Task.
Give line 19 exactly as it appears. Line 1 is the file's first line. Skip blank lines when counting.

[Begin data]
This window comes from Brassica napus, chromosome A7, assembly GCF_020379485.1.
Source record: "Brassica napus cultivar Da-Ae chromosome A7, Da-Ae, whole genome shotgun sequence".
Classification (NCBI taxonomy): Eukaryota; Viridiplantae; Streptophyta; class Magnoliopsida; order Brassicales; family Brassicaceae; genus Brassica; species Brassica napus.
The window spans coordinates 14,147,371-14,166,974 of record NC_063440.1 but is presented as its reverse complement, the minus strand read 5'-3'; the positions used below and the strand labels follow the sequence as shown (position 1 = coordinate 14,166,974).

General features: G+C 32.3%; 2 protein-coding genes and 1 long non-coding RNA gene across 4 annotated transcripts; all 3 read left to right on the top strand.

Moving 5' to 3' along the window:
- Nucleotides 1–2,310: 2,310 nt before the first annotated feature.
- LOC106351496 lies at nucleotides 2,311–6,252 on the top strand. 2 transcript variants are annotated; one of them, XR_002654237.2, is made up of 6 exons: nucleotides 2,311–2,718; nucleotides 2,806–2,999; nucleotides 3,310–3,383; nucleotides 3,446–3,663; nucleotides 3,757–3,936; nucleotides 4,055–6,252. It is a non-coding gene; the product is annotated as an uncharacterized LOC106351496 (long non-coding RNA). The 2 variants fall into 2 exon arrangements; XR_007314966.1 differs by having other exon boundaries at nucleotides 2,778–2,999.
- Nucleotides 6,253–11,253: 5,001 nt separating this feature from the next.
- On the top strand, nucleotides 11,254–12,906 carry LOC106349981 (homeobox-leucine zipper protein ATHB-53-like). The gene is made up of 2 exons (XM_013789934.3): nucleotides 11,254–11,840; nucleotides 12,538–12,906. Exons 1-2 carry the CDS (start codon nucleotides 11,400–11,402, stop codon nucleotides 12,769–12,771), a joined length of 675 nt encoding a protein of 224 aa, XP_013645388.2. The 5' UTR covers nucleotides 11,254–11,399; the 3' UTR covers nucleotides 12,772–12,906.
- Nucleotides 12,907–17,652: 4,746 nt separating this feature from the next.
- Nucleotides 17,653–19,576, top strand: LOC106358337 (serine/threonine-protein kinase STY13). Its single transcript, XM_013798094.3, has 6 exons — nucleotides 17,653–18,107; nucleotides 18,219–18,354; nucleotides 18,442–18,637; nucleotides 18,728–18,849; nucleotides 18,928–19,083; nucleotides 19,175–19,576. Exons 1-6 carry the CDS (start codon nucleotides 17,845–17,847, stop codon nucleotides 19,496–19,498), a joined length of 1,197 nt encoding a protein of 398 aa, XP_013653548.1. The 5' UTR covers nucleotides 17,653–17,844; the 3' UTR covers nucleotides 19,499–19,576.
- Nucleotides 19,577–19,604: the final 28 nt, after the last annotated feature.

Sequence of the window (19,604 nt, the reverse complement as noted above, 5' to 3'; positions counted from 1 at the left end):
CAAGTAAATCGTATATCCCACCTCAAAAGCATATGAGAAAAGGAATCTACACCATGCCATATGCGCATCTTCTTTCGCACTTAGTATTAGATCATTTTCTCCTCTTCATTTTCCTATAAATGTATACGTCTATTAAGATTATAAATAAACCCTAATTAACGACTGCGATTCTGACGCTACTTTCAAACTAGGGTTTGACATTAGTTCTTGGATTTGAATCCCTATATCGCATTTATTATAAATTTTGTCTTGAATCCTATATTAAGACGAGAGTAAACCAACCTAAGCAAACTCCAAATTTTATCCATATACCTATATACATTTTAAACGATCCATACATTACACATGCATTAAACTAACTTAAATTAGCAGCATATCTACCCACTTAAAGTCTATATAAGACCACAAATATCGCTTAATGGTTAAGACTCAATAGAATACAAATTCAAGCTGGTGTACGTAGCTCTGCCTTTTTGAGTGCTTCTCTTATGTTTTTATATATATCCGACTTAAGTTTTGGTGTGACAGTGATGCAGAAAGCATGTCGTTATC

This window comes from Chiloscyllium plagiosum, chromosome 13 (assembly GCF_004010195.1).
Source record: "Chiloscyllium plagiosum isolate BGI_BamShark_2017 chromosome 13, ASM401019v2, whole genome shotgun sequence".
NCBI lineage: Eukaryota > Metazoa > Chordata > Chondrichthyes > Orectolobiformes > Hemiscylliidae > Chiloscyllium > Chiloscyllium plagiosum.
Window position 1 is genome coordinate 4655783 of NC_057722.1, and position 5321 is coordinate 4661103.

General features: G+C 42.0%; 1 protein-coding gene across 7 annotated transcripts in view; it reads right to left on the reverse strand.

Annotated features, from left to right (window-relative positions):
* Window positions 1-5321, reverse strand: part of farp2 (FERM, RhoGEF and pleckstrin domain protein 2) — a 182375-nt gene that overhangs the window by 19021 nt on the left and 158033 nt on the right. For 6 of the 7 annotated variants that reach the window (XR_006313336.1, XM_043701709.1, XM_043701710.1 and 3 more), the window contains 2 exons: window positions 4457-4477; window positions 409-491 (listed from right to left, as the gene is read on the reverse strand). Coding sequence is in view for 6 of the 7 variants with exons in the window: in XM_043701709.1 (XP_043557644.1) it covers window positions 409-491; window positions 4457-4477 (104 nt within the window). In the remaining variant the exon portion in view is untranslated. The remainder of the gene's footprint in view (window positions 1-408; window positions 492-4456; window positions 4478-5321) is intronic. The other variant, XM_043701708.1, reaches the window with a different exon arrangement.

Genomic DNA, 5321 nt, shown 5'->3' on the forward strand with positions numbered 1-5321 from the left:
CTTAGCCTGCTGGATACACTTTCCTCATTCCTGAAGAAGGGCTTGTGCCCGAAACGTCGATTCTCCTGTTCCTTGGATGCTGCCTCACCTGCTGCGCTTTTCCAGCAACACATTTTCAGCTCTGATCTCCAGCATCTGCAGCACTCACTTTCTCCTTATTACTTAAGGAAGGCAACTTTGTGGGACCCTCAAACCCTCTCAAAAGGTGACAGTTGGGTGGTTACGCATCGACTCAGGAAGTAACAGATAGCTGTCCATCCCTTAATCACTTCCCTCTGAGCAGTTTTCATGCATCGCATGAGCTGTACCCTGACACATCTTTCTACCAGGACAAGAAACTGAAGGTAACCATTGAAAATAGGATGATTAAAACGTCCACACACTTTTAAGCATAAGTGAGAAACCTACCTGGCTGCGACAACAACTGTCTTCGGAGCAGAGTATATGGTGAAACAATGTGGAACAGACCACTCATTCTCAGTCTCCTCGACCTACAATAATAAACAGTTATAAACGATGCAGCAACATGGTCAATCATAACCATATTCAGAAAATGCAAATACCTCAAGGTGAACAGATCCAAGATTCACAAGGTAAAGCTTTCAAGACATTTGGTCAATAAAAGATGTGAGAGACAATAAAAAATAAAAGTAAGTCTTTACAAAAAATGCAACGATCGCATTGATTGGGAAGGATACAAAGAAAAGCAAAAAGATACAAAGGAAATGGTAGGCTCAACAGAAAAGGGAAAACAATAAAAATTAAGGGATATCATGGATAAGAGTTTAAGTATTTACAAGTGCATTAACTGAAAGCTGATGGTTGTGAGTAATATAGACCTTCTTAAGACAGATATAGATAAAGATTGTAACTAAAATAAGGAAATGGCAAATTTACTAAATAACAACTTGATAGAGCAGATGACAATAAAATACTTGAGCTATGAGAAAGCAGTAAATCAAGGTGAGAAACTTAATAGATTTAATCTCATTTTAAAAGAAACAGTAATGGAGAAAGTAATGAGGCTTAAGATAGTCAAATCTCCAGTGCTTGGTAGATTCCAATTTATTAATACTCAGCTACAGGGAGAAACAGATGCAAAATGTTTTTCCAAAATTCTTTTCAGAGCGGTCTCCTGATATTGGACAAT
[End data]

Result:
Window position 1 is genome coordinate 4655783 of NC_057722.1, and position 5321 is coordinate 4661103.